Why linked data is cool

I recently spent 30 minutes with one of my colleagues, Michael Panzer, learning about the joys of linked data and why it is so cool. He has created a linked data proto-type for Dewey (http://dewey.info ) that is now publicly available for re-use. Michael told me the three rules for linked data which I’ll roughly paraphrase as:

1. Use URIs for everything
2. Every URI gives a useful description of the object
3. In the description provide more links to other useful stuff

I must say I got pretty excited from my layman’s low level technical view of the mashability of this type of data service. If like me you are new to linked data I would explain it simply as:

· You have a data element that is unambiguous, such as Dewey number 641 and you know this number is indeed a Dewey classification number.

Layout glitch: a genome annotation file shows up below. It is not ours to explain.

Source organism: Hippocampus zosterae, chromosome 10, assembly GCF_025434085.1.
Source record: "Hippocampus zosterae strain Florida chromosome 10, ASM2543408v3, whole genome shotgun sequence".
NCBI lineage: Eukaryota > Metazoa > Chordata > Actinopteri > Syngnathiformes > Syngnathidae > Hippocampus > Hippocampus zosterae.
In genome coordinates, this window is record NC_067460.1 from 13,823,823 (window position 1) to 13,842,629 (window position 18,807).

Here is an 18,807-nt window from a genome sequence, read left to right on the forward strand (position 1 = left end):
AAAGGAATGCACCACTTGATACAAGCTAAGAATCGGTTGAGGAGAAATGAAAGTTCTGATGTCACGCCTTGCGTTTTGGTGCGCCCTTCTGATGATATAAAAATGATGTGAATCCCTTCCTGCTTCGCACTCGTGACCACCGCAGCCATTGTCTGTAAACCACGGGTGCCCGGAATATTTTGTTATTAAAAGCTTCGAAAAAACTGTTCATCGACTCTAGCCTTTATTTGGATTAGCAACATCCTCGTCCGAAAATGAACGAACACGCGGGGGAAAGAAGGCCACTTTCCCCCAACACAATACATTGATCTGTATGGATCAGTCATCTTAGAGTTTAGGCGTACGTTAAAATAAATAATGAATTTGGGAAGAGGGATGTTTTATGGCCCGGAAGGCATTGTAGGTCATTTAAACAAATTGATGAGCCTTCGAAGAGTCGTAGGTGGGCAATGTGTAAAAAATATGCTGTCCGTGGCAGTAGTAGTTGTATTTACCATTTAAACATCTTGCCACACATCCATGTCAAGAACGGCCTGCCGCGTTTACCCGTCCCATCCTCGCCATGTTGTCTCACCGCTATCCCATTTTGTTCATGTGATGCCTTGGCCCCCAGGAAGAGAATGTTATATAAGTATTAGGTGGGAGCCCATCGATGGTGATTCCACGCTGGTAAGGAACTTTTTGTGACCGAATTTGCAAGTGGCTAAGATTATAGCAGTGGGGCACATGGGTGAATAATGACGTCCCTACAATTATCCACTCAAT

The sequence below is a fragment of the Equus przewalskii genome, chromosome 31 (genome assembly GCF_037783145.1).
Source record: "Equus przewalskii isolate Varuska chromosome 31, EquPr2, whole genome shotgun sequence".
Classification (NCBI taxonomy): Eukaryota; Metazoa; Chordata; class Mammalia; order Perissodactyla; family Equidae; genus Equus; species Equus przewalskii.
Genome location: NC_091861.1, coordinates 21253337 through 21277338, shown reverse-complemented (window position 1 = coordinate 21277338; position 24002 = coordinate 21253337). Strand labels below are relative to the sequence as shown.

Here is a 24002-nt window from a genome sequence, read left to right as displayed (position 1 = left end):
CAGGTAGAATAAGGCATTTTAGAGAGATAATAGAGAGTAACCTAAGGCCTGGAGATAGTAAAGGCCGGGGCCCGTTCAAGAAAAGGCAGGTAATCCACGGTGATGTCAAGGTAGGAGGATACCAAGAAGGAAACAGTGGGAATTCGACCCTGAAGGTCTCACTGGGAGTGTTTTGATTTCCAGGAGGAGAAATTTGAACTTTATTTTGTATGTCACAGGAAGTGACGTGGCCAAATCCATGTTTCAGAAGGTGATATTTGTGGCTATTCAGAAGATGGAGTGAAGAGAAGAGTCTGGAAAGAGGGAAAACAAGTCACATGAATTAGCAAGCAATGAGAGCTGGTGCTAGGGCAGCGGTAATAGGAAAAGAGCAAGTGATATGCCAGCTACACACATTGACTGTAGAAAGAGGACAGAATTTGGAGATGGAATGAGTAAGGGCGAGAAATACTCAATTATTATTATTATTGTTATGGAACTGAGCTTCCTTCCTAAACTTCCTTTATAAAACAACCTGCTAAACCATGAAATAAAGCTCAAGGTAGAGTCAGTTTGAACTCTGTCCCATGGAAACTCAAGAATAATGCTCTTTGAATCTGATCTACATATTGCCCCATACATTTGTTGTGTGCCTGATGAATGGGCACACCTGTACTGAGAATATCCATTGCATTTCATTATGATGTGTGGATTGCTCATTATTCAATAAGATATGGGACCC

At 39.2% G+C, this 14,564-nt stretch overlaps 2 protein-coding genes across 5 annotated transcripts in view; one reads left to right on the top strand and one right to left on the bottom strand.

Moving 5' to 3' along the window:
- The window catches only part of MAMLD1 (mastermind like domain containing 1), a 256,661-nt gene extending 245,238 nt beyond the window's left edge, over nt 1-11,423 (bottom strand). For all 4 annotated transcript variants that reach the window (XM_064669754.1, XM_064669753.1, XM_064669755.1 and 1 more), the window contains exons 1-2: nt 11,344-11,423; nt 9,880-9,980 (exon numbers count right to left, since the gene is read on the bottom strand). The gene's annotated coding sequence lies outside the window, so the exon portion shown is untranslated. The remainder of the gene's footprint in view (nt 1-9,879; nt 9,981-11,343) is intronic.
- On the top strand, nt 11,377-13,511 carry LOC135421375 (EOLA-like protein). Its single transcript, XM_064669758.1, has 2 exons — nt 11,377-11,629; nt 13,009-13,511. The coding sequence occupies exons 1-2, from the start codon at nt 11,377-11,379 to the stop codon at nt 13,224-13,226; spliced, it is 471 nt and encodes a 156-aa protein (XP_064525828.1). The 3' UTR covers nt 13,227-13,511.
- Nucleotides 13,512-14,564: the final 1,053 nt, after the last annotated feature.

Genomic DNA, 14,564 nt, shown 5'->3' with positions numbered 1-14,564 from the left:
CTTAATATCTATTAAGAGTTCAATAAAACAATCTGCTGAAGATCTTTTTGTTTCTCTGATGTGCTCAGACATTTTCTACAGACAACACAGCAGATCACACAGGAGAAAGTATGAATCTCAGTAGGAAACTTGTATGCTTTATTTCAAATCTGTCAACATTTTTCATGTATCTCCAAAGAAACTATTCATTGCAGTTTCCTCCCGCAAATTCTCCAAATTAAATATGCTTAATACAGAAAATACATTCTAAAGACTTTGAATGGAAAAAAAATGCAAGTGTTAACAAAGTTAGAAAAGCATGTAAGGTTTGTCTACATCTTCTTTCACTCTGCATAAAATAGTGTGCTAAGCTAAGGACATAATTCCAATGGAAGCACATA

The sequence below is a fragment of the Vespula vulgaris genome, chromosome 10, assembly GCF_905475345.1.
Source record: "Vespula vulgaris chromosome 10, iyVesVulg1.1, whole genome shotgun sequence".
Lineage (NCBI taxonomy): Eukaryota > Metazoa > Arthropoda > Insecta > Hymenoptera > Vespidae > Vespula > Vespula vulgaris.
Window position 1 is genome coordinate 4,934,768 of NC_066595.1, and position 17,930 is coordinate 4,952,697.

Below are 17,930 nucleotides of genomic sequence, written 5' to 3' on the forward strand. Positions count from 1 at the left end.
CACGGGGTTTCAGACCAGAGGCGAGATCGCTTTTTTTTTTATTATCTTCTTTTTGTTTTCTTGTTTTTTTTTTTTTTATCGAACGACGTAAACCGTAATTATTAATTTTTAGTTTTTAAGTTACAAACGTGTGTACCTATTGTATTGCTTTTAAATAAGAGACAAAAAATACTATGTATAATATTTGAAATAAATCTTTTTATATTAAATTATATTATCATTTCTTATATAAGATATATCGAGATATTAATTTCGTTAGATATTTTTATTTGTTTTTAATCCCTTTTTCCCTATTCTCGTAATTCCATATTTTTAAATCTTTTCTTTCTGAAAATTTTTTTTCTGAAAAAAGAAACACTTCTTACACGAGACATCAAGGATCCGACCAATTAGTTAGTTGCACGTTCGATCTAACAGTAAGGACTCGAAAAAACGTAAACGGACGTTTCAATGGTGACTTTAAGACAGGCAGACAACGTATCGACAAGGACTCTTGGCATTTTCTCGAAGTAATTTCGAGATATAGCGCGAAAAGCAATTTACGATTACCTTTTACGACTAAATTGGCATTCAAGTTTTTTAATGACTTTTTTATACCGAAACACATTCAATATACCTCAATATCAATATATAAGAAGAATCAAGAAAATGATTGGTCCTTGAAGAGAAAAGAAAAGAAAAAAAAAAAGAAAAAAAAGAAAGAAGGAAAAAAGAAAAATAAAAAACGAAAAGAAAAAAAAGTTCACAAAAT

· You know the site where someone has created a linked data service that will give you additional information about that number
· You can now programmatically create the URL from your piece of data that will retrieve additional information about the data object which you can re-use in your own service.

Here is one example of a URL for Dewey 641: http://dewey.info/class/641/about. The 641 was data in your system and the rest of the URL was created by your program.

Note that this actually returns you what both 640 and 641 are classifications for: Home & family management and Food & drink respectively. But what is even nicer is it returns that information in nine languages appropriately tagged so you can re-use it in any of those languages. Another nice feature is while the machine sees the raw data a human can see HTML.

Pretty nifty service for easily beefing up your own data with further information. Michael has also blogged about this new service at: http://tiny.cc/qu4UV

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